Along the North Yorkshire Moors Railway, you can visit Lewisham, Grosmont, Dale Halt, Whitby, Goathland (home of TV’s Heartbeat and Harry Potter’s Hogsmeade station), as well as Pickering! Special events also take place throughout the year, including Halloween trains, winter excursions, Santa specials, and the Northern Lights Express. Many of these are run on either steam or diesel trains.

4. Shopping and Eating

Pickering Food & Drink

No market town would be complete without having its fair share of shops and, of course, a market and Pickering is no different. It has a plethora of places to spend your money, many of which are vintage in style. There is also a fabulous flea market where you can buy items such as crystals, aromatherapy, antiques and gifts. It’s quaint, a hidden shopping gem, and full of the old and new.

For food, it would be fair to say Pickering has something for everyone. From tearooms specialising in traditional recipes to Indian, Chinese, and of course fish and chips. There is also a good selection of pubs, cafes, bakeries, and delis for you to choose from. Pickering certainly won’t leave you hungry, on the contrary, it will keep your energy levels high. We recommend The Bay Horse Inn for fantastic homely pub food.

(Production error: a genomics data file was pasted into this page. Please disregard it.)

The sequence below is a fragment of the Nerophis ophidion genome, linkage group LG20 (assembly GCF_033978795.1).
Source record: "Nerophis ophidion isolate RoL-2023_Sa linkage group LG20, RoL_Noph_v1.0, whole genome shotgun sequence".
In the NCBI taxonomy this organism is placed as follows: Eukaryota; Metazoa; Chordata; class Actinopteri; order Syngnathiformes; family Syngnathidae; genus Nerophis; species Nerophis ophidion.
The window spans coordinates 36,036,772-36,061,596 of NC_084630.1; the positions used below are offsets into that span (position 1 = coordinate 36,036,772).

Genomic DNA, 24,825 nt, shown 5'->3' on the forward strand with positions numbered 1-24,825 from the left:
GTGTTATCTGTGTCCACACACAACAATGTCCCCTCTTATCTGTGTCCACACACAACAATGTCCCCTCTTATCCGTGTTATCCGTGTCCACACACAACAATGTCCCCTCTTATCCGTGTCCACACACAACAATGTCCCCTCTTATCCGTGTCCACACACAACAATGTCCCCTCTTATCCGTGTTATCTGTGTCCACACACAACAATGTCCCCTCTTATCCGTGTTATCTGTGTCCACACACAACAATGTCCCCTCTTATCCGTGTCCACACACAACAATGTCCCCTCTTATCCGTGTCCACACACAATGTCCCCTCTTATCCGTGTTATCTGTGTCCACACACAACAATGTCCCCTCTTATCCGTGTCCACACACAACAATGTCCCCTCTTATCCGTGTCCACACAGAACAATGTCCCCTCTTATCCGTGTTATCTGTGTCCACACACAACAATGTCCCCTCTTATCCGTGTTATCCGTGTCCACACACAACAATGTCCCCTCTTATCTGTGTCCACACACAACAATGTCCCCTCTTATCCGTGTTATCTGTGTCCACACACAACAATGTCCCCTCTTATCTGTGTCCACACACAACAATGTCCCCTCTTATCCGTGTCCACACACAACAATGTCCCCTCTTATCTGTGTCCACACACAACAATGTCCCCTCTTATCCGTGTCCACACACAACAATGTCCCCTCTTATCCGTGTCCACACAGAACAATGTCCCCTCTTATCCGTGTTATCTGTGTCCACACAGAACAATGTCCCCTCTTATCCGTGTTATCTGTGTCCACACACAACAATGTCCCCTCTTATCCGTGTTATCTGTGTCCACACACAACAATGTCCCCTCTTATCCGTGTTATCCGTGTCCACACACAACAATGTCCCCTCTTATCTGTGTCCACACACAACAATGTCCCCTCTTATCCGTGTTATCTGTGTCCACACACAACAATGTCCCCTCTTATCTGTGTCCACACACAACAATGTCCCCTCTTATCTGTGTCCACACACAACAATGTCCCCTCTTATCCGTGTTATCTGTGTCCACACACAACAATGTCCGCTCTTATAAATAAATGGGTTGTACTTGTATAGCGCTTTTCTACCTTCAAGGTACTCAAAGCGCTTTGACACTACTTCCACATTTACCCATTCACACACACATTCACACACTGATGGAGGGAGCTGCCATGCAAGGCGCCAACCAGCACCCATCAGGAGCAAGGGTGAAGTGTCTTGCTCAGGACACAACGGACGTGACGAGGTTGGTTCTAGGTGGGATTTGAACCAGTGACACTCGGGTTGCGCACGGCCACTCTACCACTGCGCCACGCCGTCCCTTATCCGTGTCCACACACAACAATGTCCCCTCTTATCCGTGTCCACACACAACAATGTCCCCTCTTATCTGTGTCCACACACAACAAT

5. Cawthorn Roman Camp

© Copyright Andrew Curtis and licensed for reuse under this Creative Commons Licence.
© Copyright Andrew Curtis and licensed for reuse under this Creative Commons Licence.

Just 17 miles from Pickering lies Cropton and the Cawthorn Roman Camp which was once home to a motte-and-bailey castle. Built of wood by Robert De Stuteville, the castle commanded an excellent defensive position that overlooked Rosedale. It is well worth a visit with the help of the ‘Cawthorn Roman Camp’ booklet which really brings the place to life.